Boosting Workers' Hours May Be Solution to Holiday Hiring Woes

Roy Maurer By Roy Maurer November 19, 2018
Boosting Workers Hours May Be Solution to Holiday Hiring Woes

​There's good news and bad news for retailers this year as Black Friday—the pinnacle of the holiday shopping season—fast approaches.

Forecasters expect sales to be lifted by a roaring economy, record-low unemployment, high consumer confidence and signs of long-awaited wage gains. But those same positive employment metrics have made it harder to fill seasonal jobs in retailers' stores, warehouses and distribution operations—though employers are trying hard to hire new staff. The staffing challenge has led some employers to offer their part-time workers more hours this holiday season, even though the official data doesn't register that uptick.

"Openings are outpacing hires across industries, but it is particularly acute in retail," said Josh Wright, chief economist for recruitment software firm iCIMS. Based on iCIMS applicant tracking data, retail hires were up 21 percent over 2017, while new job openings were up 28 percent.

Retailers are projected to hire approximately 650,000 seasonal workers for the holidays this year, up more than 10 percent from 2017, according to the National Retail Federation (NRF), based in Washington, D.C. 

"There's absolutely been more difficulty hiring seasonal workers this year," said Ana Smith, NRF senior director of media relations. "Part of having such a strong economy is that the pool of seasonal workers gets a lot smaller, and those roles get more difficult to fill. In addition to raising wages—the most competitive way to get the right applicants—retailers are getting more creative about attracting folks to come work at their stores, offering 401(k) benefits, paid time off, paid skills training, transportation subsidies and other perks to stay competitive."

Retailers plan to pay as much as 54 percent more than they did a year ago, according to a national survey by Snag, an Arlington, Va.-based online staffing platform for hourly work.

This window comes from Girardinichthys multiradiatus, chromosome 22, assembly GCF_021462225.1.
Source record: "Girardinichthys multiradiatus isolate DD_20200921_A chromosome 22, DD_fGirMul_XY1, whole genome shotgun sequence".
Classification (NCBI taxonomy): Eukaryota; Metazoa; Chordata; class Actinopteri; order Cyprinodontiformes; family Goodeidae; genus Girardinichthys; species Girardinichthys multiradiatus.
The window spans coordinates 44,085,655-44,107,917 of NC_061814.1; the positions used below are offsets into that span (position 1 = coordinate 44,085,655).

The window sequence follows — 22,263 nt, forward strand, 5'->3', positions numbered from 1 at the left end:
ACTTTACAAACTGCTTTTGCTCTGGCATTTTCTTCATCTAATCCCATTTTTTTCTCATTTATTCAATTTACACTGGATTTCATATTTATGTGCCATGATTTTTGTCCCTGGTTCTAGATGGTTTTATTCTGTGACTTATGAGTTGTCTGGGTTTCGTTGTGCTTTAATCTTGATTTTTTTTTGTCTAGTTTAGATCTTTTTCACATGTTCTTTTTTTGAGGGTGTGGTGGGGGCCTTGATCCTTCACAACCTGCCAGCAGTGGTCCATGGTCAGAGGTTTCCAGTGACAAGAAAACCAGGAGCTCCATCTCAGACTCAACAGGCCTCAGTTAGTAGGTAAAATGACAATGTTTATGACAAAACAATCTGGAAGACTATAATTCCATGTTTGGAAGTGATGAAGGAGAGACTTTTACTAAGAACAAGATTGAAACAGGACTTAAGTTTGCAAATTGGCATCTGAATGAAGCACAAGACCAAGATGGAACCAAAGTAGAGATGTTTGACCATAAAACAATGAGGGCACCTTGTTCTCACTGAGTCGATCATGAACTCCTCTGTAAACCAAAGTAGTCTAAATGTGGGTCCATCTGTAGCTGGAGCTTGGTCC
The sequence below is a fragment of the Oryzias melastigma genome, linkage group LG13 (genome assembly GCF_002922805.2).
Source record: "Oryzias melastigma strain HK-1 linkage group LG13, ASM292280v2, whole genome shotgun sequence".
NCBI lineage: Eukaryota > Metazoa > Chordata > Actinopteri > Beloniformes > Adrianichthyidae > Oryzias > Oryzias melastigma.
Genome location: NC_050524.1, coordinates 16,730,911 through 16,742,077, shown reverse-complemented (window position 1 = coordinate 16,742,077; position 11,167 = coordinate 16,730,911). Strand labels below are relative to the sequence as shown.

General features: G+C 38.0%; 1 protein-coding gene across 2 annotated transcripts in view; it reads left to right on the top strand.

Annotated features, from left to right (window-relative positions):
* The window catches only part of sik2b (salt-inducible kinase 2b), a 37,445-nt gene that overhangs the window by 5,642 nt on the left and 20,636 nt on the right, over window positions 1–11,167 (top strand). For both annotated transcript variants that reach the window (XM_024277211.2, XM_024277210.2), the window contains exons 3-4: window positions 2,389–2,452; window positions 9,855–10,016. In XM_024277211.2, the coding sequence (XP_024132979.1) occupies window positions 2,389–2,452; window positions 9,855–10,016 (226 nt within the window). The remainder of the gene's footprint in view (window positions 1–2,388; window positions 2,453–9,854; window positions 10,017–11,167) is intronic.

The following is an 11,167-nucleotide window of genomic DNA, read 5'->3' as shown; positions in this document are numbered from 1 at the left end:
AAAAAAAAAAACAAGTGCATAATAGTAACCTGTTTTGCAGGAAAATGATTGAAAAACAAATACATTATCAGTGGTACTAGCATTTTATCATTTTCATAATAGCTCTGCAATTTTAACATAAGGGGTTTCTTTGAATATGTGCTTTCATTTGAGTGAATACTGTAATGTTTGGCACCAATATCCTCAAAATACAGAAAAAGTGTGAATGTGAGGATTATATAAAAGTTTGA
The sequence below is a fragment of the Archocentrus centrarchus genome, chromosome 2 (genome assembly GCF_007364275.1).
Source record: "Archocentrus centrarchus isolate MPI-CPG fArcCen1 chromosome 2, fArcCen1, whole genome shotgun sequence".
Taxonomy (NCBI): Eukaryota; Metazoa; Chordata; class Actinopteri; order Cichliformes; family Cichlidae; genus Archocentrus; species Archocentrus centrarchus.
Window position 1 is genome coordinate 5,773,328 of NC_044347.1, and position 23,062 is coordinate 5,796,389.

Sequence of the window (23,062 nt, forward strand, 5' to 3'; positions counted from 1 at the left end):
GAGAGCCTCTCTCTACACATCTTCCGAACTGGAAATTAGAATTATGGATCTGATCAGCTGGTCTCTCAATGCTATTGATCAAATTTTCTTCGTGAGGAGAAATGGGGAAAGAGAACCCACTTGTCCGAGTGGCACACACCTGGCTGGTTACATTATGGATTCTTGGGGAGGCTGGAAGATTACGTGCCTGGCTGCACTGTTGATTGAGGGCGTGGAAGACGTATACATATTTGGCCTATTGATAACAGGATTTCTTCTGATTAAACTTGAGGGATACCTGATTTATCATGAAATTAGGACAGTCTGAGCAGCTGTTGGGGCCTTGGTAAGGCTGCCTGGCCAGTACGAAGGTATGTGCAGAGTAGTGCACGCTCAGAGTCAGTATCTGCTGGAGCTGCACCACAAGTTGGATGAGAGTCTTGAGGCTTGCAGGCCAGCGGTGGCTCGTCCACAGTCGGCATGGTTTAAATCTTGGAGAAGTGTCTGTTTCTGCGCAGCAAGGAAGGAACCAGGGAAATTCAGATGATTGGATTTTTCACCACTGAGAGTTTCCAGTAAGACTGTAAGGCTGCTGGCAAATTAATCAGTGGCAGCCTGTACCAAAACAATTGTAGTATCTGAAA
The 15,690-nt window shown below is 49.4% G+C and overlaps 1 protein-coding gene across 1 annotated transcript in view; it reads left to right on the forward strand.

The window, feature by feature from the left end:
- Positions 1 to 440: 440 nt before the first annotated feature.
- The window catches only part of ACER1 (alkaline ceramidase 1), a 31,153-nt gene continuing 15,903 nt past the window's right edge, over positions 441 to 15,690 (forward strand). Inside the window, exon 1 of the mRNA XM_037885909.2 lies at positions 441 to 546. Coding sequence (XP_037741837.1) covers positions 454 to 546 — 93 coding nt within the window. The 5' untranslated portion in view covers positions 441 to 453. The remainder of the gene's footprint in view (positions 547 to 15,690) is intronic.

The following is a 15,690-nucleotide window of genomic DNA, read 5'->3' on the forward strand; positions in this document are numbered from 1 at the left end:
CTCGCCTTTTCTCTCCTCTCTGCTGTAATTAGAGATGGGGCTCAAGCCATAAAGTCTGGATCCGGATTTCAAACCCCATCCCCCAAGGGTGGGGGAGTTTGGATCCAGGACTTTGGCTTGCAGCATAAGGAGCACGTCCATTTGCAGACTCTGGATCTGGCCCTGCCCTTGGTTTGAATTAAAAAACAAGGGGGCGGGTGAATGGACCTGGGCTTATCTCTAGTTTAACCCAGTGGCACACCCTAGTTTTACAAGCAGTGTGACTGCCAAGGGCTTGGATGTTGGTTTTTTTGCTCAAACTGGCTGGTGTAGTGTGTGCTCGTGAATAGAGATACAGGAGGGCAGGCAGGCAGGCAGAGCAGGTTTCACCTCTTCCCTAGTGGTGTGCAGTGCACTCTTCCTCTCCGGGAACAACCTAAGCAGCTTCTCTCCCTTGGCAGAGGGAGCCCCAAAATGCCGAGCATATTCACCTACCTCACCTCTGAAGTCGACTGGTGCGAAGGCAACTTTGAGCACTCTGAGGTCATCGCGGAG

In January, Walmart announced an $11 across-the-board minimum wage, along with a new parental-leave policy. Target made $12 its wage floor, with a path to $15 by 2020, and is offering $500 gift cards via store lotteries. J.C. Penney is offering holiday workers the chance to win vacation packages. And holiday workers can usually count on premium employee discounts.

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Boosting Hours   

Another option for employers is offering their current part-time workers more hours. Instead of hiring additional seasonal staff, Walmart is asking existing associates to take extra shifts.

"Retailers are ramping up hours for their permanent employees to offset having to hire more people," said Craig Rowley, a Korn Ferry senior partner who specializes in the retail industry. "That's usually the first step, and for some organizations it's easier to do when they have people only working a median of about 15 hours to 25 hours a week. The only thing they have to be careful about is benefits eligibility coming into play."

Smith said smaller businesses can be more flexible in making changes to workers' hours without getting into overtime issues. Another technique retailers have used is hiring people in July for back-to-school season, and then keeping those workers on in anticipation of the end-of-year holidays, she said.